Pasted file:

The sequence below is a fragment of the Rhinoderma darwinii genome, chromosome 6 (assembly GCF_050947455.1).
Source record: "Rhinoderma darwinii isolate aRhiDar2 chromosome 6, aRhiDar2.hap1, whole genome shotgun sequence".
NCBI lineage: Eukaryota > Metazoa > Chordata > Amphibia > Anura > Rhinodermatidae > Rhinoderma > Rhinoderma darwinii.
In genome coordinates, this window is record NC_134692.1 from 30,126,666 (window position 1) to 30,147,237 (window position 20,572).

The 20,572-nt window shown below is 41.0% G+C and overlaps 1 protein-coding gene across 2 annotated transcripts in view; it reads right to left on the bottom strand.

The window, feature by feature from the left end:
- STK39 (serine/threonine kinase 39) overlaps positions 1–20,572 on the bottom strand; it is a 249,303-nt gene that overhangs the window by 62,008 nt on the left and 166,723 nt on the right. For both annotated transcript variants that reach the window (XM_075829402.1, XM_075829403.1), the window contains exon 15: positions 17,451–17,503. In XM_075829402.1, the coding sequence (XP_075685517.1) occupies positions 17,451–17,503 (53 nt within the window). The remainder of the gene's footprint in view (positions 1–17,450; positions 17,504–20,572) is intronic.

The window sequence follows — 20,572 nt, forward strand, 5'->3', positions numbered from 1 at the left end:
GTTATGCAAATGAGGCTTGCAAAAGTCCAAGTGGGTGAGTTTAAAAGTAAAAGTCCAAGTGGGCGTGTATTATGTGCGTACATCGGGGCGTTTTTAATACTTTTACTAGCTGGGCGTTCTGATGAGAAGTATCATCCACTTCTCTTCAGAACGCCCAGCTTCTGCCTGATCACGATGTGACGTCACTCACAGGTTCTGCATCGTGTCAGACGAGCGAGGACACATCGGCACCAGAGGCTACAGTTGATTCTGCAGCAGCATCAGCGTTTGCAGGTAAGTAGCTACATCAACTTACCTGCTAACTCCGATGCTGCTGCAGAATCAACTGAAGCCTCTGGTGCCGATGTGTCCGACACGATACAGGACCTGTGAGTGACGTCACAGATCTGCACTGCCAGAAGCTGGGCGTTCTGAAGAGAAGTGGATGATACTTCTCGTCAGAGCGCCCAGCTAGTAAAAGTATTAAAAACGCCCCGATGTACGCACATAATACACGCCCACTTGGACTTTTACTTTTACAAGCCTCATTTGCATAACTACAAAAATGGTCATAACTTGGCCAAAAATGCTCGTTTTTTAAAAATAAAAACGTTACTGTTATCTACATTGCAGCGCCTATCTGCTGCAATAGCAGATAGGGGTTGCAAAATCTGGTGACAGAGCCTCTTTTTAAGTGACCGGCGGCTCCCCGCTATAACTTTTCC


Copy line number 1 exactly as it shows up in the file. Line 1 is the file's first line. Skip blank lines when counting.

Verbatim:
The sequence below is a fragment of the Rhinoderma darwinii genome, chromosome 6 (assembly GCF_050947455.1).